Passion is the essence that drive every creative person in any endeavor. It’s the force that makes one strive to constantly improve one’s work, to constantly strive to be better this time than the last. If you have passion, all else will follow because you will never settle for less than the best you can do. Without it, you can have the best equipment that money can buy and your work will never rise above competent at best, mediocre at worst.

Here we have an image from the John Day Wilderness in eastern Oregon. The day was hot and as evening come on the temperature began to drop steeply with the fading light.

Enjoy,
Tom

“As far as I am concerned, a painting speaks for itself. What is the use of giving explanations, when all is said and done? A painter has only one language.”

HighDesert_ColumbiaGorge

Friday

May 3, 2013

 

As far as I am concerned, a painting speaks for itself. What is the use of giving explanations, when all is said and done? A painter has only one language.  ~ Pablo Picasso

I have always been amused by the artist who feels they must go on and on, most often with multi-syllabic words to explain their work. After all, we work in a visual medium; we may have elements of poetry, storytelling, or drama in our work, but it must be contained in the visual elements. I have always felt if an artist must go to great lengths to explain their work, that the work itself must be lacking. My experience, I feel, has borne this out. When I, personally, have attended shows where the artist has a long, tedious “statement of purpose” the work itself has been less than stellar. Now, don’t misunderstand me, some very good artists also have a great gift for words, and I appreciate when they use that gift to talk about what excites and motivates them, but this is a horse of a different color from explaining the work itself. If the image cannot speak for itself…

The Columbia Gorge is one of the wonders of nature, and I am fortunate to live only a short distance from it.  Inspiring images are possible through all the seasons of the year, with an endless variety of weather conditions. This image is from early spring, and the sky was in constant change, from sunny to dark and gray. Here is a capture from one of the day‘s darker moments.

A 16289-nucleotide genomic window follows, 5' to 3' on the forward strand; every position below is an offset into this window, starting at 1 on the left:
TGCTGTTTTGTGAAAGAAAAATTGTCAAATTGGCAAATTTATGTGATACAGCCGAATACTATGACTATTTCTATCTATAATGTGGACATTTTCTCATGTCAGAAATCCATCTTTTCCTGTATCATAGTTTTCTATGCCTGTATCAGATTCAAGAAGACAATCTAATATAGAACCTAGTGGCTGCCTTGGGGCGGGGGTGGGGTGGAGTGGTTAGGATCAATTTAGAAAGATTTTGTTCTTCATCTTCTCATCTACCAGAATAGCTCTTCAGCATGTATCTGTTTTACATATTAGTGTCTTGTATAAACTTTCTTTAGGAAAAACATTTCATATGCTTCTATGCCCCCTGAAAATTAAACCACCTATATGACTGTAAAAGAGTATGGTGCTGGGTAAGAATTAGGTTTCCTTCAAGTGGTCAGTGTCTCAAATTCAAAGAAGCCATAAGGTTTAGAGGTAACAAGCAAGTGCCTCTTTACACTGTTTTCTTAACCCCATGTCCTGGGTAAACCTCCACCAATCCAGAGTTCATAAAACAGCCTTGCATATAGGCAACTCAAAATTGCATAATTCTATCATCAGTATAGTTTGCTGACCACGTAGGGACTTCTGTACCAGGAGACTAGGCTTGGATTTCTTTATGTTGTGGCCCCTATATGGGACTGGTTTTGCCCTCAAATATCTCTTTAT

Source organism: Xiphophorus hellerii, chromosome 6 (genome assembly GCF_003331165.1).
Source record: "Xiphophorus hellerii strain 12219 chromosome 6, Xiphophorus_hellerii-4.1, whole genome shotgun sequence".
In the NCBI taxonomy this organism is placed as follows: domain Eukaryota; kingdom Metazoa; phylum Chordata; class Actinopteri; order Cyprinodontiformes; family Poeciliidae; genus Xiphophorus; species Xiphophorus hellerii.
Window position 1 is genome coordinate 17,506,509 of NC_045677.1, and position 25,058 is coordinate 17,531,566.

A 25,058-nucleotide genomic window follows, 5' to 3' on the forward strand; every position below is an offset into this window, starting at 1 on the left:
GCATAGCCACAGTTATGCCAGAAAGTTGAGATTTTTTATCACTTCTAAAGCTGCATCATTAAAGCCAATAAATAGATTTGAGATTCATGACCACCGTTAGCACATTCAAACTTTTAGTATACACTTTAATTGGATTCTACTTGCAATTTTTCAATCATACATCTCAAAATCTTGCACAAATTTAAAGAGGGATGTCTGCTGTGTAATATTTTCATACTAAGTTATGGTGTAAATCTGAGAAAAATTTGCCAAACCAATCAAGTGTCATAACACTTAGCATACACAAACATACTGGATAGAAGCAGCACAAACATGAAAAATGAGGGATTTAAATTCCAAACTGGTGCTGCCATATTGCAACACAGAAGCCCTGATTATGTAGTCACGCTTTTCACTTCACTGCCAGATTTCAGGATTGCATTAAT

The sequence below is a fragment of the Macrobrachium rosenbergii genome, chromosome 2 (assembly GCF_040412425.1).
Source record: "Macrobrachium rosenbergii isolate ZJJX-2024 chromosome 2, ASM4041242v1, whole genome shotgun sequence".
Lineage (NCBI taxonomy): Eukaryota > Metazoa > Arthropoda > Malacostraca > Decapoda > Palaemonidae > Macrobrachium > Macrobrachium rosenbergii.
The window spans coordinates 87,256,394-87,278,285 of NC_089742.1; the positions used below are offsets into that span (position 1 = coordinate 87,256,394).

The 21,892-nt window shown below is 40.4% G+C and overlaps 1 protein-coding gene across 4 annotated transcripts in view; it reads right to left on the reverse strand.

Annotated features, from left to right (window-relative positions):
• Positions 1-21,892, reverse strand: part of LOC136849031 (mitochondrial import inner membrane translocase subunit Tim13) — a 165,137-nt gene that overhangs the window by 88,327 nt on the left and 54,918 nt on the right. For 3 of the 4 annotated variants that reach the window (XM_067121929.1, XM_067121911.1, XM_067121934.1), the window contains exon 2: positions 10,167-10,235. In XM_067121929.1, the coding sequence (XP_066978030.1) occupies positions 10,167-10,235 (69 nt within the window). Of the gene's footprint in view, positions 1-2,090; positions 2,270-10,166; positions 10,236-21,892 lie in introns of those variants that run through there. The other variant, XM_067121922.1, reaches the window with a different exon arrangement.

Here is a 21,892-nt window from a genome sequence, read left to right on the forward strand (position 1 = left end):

Enjoy,
Tom

HF37XM65JX4V

“Man will begin to recover the moment he takes art as seriously as physics, chemistry or money.”

BigSky_Bingen


Wednesday May 1, 2013


Man will begin to recover the moment he takes art as seriously as physics, chemistry or money.  Ernst Levy

I would preface this quote with the modern man, as early man took art very seriously.  But, the sentiment surely holds true, art is an intrinsic element in being human, it has been around a lot longer than civilization and we even measure early civilizations by the quality of their arts, yet today artists are often looked down upon by the general public as somehow second rate, not carrying their own weight, etc. Think how ubiquitous and incredible art is; there are a finite number of musical notes, yet the variety of music, as created by various musicians and composers seem to be without limit.  We can draw and create images before we can write. Few interiors are without some form of wall hangings, even if in poor taste. Words are finite, literature infinite. Art is not a secondary human endeavor!

I love “skyscapes.”  There was a painter of the Hudson River School of painting who lived near where I grew up in Connecticut by the name of Eric Sloan. He was famous for his painting of barns, but what really spoke to me was his paintings of the sky. I now dwell in the Pacific Northwest and find the skies to be totally captivating. Here is one such image from central Washington, along the Columbia Gorge.

Enjoy,
Tom